Scalloped Potato with Steak and Kidney
I’m sure all of you have a favourite recipe that you might ask your grandmother or mother to cook, have bubbling on the stove or in the tin when you came home for the weekend from college or after a hard week at work. Mine was scalloped potato, a layered casserole of beef, kidney and potatoes. We ate plates and plates of this comforting dish with lots and lots of butter.
1 beef kidney, about 450g (1lb)
salt and freshly ground pepper
450g (1lb) well-hung stewing beef (I use round, flank or even lean shin)
1.3kg (3lb) ‘old’ potatoes – Golden Wonders or Kerr’s Pinks, thickly sliced
350g (12oz) onions, chopped
50g (2oz) butter, or more
370ml (13fl oz) beef stock (see recipe) or hot water
freshly chopped parsley
large, oval casserole, 2.3 litre (4 pint) capacity
Preheat the oven to 150ºC/300ºF/ gas mark 2.
Remove the skin and white core from the kidney and discard. Cut the flesh of the kidneys into 1cm (1⁄2 in) cubes, put them into a bowl, cover with cold water and sprinkle with a good pinch of salt. Cut the beef into 5mm (1⁄4 in) cubes. Put a layer of potato slices at the base of the casserole. Drain the kidney cubes and mix them with the beef slices, then scatter some of the meat and chopped onions over the layer of potato.
Season well with salt and freshly ground pepper, dot with butter, add another layer of potato, more meat, onions and seasoning and continue right up to the top of the casserole. Finish with an overlapping layer of potato. Pour in the hot stock or water. Bring to the boil, cover and transfer to the oven, and cook for 2–21⁄2 hours or until the meat and potatoes are cooked. Remove the lid of the saucepan about 15 minutes from end of the cooking time to brown the top slightly.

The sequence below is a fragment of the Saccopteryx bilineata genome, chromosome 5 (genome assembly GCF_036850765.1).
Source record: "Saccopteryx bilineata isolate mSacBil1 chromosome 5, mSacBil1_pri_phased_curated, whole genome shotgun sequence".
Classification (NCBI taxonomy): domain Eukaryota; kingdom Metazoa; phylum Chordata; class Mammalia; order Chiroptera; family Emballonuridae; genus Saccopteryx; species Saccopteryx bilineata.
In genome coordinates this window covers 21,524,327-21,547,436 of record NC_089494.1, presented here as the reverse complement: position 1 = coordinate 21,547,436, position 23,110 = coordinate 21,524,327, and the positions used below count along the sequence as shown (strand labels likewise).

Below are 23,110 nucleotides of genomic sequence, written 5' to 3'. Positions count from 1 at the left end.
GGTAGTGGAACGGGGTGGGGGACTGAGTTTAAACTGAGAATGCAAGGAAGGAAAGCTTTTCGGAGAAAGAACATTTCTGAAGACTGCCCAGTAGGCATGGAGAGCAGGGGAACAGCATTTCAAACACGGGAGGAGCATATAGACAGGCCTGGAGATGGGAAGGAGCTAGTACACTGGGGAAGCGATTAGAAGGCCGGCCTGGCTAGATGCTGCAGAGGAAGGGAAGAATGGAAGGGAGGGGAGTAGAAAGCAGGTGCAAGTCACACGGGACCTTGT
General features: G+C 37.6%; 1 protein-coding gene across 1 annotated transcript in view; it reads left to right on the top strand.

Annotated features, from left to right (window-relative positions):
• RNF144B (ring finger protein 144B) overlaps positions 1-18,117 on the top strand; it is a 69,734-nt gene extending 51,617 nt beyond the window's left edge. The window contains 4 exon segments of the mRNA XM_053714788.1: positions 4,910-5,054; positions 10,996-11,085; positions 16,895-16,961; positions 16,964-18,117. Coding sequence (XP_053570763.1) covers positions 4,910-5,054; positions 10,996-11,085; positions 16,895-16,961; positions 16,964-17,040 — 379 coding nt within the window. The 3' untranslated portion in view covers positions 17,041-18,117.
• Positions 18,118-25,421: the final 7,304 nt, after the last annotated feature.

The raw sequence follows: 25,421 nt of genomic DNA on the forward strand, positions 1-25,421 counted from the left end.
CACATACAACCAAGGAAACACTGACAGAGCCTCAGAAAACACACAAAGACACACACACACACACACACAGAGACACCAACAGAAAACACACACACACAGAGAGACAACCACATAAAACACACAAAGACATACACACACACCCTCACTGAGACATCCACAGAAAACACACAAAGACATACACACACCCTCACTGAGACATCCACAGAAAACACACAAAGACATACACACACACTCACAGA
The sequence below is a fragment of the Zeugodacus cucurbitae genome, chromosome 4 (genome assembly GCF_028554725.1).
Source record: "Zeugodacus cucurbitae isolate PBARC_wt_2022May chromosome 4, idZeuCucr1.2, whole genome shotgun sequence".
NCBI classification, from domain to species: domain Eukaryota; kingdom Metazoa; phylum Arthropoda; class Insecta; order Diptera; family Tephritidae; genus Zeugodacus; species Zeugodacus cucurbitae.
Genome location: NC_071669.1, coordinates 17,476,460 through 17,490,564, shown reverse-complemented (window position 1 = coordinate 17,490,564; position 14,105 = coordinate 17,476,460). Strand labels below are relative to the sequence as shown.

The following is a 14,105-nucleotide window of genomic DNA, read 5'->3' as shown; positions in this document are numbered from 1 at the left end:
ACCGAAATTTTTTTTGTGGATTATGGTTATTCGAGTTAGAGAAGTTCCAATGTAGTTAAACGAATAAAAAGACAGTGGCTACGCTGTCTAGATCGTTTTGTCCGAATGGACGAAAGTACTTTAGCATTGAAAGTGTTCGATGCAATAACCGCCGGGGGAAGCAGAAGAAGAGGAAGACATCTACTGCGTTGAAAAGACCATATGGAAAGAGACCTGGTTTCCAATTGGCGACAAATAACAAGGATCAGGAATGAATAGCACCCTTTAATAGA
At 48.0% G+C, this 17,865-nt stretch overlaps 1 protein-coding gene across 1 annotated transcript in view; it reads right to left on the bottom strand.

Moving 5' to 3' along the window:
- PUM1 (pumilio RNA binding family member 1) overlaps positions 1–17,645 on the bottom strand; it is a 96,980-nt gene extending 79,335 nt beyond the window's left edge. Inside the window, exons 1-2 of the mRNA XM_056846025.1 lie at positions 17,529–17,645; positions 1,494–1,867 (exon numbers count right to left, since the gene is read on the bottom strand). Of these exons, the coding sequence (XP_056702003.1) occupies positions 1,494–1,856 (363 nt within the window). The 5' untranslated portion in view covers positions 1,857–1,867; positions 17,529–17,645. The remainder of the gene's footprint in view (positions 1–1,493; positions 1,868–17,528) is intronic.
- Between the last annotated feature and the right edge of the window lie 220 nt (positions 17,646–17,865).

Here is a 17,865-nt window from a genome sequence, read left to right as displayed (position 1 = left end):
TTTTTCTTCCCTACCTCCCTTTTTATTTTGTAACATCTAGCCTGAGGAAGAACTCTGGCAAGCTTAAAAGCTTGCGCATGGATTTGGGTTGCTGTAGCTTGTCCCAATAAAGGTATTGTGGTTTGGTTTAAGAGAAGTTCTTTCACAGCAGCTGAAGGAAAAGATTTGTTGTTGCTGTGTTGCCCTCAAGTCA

Sprinkle with chopped parsley and serve in deep plates with lots of butter.
Ballymaloe Sausage Rolls with Bramley Apple Sauce
Makes 8 – 16 depending on size
Homemade Sausages or best quality bought
Makes 16 Small or 8 large sausages
450g (1lb) good, fat streaky pork (rindless)
2 tablespoons mixed fresh herbs (e.g. parsley, thyme, chives, marjoram, rosemary and sage)
60g (2½oz) soft white breadcrumbs
1 large garlic clove
1 teaspoon salt and freshly ground pepper
1 organic egg (optional – helps to bind – reduce breadcrumbs to 50g/2oz if omitting egg)
dash of oil for frying
50g (2oz) natural sheep or hog casings (optional)
450g (1lb) Puff Pastry
First make the homemade sausages. Mince the pork at the first or second setting, depending on the texture you like. Chop the herbs finely and mix through the breadcrumbs. Crush the garlic to a paste with a
little salt. Whisk the egg, and then mix into the other ingredients thoroughly. Season with salt and freshly ground pepper. Fry off a little knob of the mixture to check the seasoning. Correct if necessary. Fill the mixture into natural sausage casings and tie. Twist into sausages at regular intervals. Alternatively, divide into 16 pieces and roll into lengths to make skinless sausages. Cover and chill. Homemade sausages are best eaten fresh but will keep refrigerated for 2–3 days.
Preheat the oven to 230°C/450°F/Gas Mark 8.
Roll the pastry into a rectangle about 4mm (1/6 inch) thick. Lay the sausage along the wider side 5cm (2 inch) from the edge. Brush with egg wash or water. Fold over the excess pastry, press to seal and cut along the edge. Flake the edge with a knife or seal with a fork. Brush the top of pastry with egg wash and prick the surface with a fork at 1” (2cm) intervals. Cover and chill. Repeat with the remainder. Before cooking cut into 8’s or 16’s .
Cook for 20-25 minutes depending on size. Serve with Bramley Apple Sauce.
Great Grandmother’s Butter Sponge with Summer Berries
This is the best sponge cake you’ll ever taste. The recipe has been passed from my great grandmother through the generations in our family and now I delight on passing it on to my grandchildren and their friends.
175g (6oz) flour
175g (6oz) castor sugar
3 eggs, organic and free-range
125g (4½oz) butter check
1 tablespoon milk
1 teaspoon baking powder
110g (4oz) homemade raspberry jam or 110g (4ozs) strawberries, sliced or raspberries
300ml (10fl oz) whipped cream
castor sugar to sprinkle
2 x 7 inch (18cm) sponge cake tins
Preheat the oven to 190C/375F/regulo 5.